Trinidad in Las Animas County, Colorado — The American Mountains (Southwest)
Trinidad: A Place to Explore and Discover… Create and Recreate..... Innovate and Invent
Trinidad: A Place to Explore and
Until the 1700s, the Ute people traveled the Mountains of western Colorado, and the Apache controlled the eastern plains. The Apache gave way to the Comanche between 1720 and 1805, and the Ute extended their hunting range onto the plains between 1750 and 1868.
Northward Movement of Spanish-speaking Peoples
The Santa Fe Trail, the highway that stretched between Franklin, Missouri and Santa Fe, New Mexico, opened in 1821, bringing Spanish speaking traders and Mexican goods over Ration Pass. In the late 1850s, Hispano settlements began to spread northward from Northern New Mexico into Southern Colorado, and farmers settled into the Purgatory Valley that was abundant with water, timber and grasslands.
Discover… Create and Recreate.....
Coal and the Railroad
Once the mines opened, coal companies needed laborers. Trinidad became a magnet for workers from all over the world and grew into a cosmopolitan city, a center of commerce and finance. At the peak of the coal and railroad building era, there were 35,000 workers in the region.
Labor disputes began boiling in coal camps throughout the region, and erupted with the Ludlow Massacre in 1914, where 21 people were killed, including 12 women and 11 children who died when fire trapped them beneath their tents. Mining began to decline, and with it, the fortunes of Trinidad.
The Architecture of the Rapp Brothers
Two brothers, born in New York and schooled in Chicago, moved to Trinidad in 1888 to capitalize on the economic boom. The architecture of the forty buildings they designed captured the stature that this city had achieved, and left a lasting architectural legacy.
The A.R. Mitchell Museum
Arthur Roy Mitchell was a prolific illustrator who painted action-packed images of cowboys, horses and cattle. Over 160 of his illustrations graced the covers of pulp magazines from the 1920s to 1940s and helped shape romantic perceptions of the American West. The A.R. Mitchell Museum of Western Art displays an extensive collection of his art work, as well as his personal collection of Native American pottery, blankets and artifacts.
…Innovate and Invent
Drop City, an artists colony and national symbol of the counterculture of the 1960s, foresaw Trinidad's latest turnaround as an Arts Destination.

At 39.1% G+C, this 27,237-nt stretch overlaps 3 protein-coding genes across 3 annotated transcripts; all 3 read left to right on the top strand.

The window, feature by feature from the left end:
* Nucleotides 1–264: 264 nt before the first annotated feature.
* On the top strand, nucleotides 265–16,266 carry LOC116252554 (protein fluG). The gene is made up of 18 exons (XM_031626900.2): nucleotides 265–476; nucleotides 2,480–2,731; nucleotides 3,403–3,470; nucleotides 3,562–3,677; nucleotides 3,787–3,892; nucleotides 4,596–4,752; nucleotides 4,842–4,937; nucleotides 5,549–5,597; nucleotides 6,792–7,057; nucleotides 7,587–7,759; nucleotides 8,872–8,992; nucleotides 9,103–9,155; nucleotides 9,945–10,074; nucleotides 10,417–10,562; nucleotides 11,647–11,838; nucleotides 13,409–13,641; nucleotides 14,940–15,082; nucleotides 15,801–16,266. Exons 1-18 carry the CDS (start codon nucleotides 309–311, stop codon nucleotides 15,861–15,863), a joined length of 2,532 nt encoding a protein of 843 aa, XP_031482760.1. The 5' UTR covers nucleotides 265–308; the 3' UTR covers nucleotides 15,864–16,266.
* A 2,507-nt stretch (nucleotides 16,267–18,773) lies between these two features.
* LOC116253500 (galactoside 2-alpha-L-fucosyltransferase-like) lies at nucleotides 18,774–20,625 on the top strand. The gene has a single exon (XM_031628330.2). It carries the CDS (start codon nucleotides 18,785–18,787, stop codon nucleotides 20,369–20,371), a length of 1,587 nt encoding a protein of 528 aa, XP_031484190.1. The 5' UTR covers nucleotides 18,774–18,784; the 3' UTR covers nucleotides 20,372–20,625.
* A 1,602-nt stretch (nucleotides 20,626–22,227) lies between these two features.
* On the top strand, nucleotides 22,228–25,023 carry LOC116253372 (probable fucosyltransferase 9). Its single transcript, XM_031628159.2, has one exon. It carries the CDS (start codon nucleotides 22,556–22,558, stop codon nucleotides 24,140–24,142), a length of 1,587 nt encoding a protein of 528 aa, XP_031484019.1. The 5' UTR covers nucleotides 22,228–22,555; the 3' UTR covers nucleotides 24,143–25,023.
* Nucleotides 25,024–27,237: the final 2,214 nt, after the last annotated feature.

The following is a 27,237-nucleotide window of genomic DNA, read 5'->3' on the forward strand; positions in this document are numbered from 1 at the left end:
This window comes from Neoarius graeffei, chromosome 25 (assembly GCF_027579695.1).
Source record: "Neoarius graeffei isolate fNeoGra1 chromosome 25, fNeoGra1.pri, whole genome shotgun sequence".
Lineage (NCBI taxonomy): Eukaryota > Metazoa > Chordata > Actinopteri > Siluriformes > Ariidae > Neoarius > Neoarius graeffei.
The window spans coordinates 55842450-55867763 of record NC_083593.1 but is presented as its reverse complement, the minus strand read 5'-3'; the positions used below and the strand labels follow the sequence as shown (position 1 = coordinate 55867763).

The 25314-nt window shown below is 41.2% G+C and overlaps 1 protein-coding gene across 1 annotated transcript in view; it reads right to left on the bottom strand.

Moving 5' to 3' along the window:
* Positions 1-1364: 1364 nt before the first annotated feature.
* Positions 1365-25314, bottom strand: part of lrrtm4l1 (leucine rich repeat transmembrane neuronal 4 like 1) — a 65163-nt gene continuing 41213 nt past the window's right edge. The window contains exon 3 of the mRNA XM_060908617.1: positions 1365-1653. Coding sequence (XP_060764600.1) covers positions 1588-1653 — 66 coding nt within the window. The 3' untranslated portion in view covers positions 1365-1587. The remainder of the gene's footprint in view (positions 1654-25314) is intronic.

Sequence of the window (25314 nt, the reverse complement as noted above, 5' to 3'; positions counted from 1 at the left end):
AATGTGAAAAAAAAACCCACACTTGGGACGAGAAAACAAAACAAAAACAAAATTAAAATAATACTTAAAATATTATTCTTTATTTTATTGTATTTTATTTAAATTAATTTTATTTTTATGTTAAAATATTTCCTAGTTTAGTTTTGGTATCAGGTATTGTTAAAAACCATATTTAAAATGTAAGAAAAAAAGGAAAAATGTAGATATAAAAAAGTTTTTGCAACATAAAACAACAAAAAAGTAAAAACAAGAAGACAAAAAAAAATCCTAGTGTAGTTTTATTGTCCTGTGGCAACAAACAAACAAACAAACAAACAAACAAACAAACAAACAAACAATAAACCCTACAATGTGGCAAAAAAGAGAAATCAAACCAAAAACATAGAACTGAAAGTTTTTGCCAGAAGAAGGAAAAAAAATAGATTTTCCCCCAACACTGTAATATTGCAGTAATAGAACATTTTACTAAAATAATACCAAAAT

The New Face of Trinidad
The vision of Trinidad as a Space to Create has attracted public and private investment to repurpose a downtown block into live/work space for the creative sector.
Erected by Colorado Department of Transportation.
Topics. This historical marker is listed in these topic lists: Architecture • Arts, Letters, Music • Industry & Commerce • Native Americans • Settlements & Settlers. A significant historical year for this entry is 1700.
Location. 37° 0.454′ N, 104° 28.782′ W. Marker is in Trinidad, Colorado, in Las Animas County. Marker is on Interstate 25, 8 miles State Route 72, on the right. Located 1 mile north of the Colorado stateline. Touch for map. Marker is in this post office area: Trinidad CO 81082, United States of America. Touch for directions.
Other nearby markers. At least 8 other markers are within 12 miles of this marker, measured as the crow flies. Raton Pass (approx. 0.9 miles away); Road to Santa Fe - Over the Pass / Santa Fe Trail Country - "Uncle Dick" Wootton (approx. 0.9 miles away); Palace Hotel (approx. 7.7 miles away in New Mexico); The Mountain Route (approx. 8.7 miles away in New Mexico); First Automobile in New Mexico (approx. 8.8 miles Raton (approx. 9.1 miles away in New Mexico); Temple Aaron 1889 (approx. 11.1 miles away); A Clash of Cultures (approx. 11.2 miles away). Touch for a list and map of all markers in Trinidad.
Credits. This page was last revised on December 25, 2021. It was originally submitted on December 23, 2021, by Jason Armstrong of Talihina, OKlahoma. This page has been viewed 284 times since then and 211 times this year. Photos: 1, 2, 3, 4. submitted on December 23, 2021, by Jason Armstrong of Talihina, OKlahoma. • Andrew Ruppenstein was the editor who published this page.